Mumbai: Award of Distinction from UNESCO for JN Petit Institute

The restoration of one of the city’s major Neo-Gothic landmarks has been recognised with an Award of Distinction in the 2015 UNESCO Asia-Pacific Awards for Cultural Heritage Conservation

“Libraries are less in use and getting redundant, so this honour is great news for Mumbai,” admits Vikas Dilawari, conservation architect, whose efforts with his core team ensured that the stunning and iconic Jamsetjee Nessarwanji Petit Institute in Fort earned an Award of Distinction in the 2015 UNESCO Asia-Pacific Awards for Cultural Heritage Conservation.

The newly restored library at the JN Petit Institute, Fort. Pic/Sameer Markande
The newly restored library at the JN Petit Institute, Fort. Pic/Sameer Markande

In the 2015 cycle, the Award of Excellence for the Conservation was given to Sree Vadakkunnathan Temple, Thrissur in Kerala while Pune’s Parvati Nandan Ganapati Temple, received an Honorary Mention.

Thirty-six projects from 12 countries in the Asia-Pacific region were submitted for recognition in the field of progressing conservation in the region. Last year, Dilawari’s work at Esplanade House was awarded with the UNESCO Asia Pacific Award (Honorary Mention).

Built in 1898, and extended in 1939, the building stands as one of the stellar examples of the Neo-Gothic style in Mumbai. “We wanted to recreate the original grandeur of its interiors, its coloured glass, the detailing as well as the lighting inside the structure.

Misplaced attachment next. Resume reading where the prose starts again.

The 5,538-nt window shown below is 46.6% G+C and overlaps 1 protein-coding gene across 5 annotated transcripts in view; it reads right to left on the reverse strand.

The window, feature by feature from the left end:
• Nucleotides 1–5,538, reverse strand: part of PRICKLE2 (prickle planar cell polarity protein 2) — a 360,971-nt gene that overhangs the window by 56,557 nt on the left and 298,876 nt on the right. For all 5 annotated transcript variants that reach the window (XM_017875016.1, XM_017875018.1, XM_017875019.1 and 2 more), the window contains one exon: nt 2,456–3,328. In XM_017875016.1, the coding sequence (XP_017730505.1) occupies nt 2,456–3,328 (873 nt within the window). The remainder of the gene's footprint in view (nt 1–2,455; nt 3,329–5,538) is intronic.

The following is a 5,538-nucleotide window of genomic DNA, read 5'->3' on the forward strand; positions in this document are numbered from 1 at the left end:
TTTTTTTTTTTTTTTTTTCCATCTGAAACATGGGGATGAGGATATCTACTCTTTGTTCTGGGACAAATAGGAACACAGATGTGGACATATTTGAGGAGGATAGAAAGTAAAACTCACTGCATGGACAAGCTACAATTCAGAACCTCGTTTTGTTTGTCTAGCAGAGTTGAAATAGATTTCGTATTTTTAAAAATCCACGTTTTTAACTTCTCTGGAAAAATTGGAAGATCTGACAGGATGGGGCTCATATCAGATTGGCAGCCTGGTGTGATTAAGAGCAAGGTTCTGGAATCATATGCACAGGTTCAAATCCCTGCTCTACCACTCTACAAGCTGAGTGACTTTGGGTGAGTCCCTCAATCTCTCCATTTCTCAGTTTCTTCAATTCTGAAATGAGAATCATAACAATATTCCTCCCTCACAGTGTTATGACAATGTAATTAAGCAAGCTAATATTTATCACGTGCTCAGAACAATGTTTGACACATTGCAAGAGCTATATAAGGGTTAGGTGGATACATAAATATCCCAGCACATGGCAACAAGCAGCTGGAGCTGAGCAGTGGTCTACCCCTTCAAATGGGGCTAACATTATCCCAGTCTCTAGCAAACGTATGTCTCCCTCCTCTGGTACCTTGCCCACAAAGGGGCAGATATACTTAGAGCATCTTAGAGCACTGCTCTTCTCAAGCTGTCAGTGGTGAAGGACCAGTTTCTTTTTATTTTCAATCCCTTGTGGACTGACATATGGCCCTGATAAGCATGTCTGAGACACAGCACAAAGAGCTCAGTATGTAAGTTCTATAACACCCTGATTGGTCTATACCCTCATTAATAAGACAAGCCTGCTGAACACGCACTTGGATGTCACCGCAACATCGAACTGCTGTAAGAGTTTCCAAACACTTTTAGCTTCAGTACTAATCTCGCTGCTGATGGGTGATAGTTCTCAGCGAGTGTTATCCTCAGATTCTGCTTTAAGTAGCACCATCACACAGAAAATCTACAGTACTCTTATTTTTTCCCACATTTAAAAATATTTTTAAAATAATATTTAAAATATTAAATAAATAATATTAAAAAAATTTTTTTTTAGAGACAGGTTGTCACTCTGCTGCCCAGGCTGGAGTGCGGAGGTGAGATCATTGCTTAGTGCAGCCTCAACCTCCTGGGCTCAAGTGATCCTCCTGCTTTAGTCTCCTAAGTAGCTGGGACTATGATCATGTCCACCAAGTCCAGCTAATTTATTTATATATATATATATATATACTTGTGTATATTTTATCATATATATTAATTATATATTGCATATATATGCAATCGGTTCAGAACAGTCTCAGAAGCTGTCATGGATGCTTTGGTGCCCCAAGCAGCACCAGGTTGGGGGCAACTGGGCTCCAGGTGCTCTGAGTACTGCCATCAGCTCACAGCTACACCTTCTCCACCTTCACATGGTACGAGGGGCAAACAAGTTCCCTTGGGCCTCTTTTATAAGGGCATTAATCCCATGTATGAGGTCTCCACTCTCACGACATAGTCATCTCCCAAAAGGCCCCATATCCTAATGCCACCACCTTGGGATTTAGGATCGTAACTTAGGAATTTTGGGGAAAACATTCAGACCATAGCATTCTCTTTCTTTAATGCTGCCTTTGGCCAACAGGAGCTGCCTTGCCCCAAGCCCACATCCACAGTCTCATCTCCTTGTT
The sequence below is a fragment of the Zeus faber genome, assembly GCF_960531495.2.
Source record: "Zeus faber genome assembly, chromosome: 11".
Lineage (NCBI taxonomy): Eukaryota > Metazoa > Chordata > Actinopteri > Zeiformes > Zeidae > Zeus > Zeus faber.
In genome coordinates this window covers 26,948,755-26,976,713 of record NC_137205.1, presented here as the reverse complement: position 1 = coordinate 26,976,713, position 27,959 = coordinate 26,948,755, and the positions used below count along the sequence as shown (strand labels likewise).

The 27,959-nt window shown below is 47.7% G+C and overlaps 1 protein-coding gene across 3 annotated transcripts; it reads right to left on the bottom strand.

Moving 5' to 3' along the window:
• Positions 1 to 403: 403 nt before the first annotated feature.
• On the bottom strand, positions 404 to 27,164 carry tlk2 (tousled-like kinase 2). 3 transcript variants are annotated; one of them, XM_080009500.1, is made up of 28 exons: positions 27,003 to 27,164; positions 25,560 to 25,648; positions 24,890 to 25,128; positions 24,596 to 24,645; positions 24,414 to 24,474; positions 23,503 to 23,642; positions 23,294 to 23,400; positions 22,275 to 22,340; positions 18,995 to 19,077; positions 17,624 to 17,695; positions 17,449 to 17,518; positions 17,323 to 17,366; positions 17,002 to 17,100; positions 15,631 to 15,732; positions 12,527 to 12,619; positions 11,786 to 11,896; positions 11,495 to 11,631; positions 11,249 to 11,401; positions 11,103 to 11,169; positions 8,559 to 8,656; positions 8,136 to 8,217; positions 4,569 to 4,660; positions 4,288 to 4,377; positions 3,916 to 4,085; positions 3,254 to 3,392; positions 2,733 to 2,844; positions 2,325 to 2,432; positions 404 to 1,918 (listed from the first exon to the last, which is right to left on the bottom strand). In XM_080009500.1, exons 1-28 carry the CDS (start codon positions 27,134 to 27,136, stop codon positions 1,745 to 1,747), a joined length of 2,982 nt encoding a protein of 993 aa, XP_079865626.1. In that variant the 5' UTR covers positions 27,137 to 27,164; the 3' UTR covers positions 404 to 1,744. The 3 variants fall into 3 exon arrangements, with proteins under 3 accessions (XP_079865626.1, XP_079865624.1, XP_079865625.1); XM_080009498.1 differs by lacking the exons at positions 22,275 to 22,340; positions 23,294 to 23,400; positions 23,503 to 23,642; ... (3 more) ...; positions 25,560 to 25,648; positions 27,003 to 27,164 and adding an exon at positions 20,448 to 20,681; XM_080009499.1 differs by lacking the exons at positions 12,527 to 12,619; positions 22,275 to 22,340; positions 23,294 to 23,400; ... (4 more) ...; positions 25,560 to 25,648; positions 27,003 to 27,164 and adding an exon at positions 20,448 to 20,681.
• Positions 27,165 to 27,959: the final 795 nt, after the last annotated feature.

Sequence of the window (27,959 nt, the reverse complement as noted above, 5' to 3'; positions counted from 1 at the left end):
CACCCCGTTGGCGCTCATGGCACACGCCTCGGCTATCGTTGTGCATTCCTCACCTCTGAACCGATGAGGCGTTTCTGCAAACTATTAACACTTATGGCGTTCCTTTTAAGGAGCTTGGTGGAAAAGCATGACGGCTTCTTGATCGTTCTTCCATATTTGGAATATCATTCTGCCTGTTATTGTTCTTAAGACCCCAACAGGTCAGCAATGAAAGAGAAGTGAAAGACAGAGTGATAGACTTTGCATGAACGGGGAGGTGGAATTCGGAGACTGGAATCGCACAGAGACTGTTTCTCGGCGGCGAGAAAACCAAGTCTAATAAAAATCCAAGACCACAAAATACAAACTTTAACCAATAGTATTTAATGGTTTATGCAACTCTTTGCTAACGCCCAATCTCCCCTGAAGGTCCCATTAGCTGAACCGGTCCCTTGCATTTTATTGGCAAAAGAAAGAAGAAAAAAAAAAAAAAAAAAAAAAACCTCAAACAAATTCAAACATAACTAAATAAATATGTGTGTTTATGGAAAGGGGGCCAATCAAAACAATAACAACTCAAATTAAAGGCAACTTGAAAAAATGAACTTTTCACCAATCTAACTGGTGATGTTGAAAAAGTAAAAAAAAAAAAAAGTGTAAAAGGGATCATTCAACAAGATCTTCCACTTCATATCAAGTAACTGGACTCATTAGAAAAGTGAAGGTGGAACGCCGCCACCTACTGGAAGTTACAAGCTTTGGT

It was important to integrate it with the surroundings,” shares Dilawari, adding that being a public building, it was necessary to ensure that rich interiors and exteriors were highlighted. He adds how this restoration will also help students who throng the library during examinations.

The actual work took over two years, and is Dilawari’s 11th project to have received recognition from UNESCO. He spells out how they ensured that the restoration didn’t veer away from the original. “We used Plaster of Paris for the elaborate decorative ceiling that needed tending to.

Wherever glass was needed, we’ve used coloured glass to add to the Gothic flavour of the structure.” Despite being a functional space, with a full working public library, Dilawari and his team ensured routines weren’t affected. Bomi Umrigar, administrator at Institute is elated with the news, “We feel very proud with this recognition.

Dilawari has done an excellent job in ensuring that the building retains its former glory.” Umrigar also told us how members gladly offered to move from one section to another during restoration work, and thus made it possible to ensure that work continued.

“This project was like a root canal; it took longer than expected but the satisfaction of its completion, and now the recognition by UNESCO makes it worth every minute,” signs off Dilawari.

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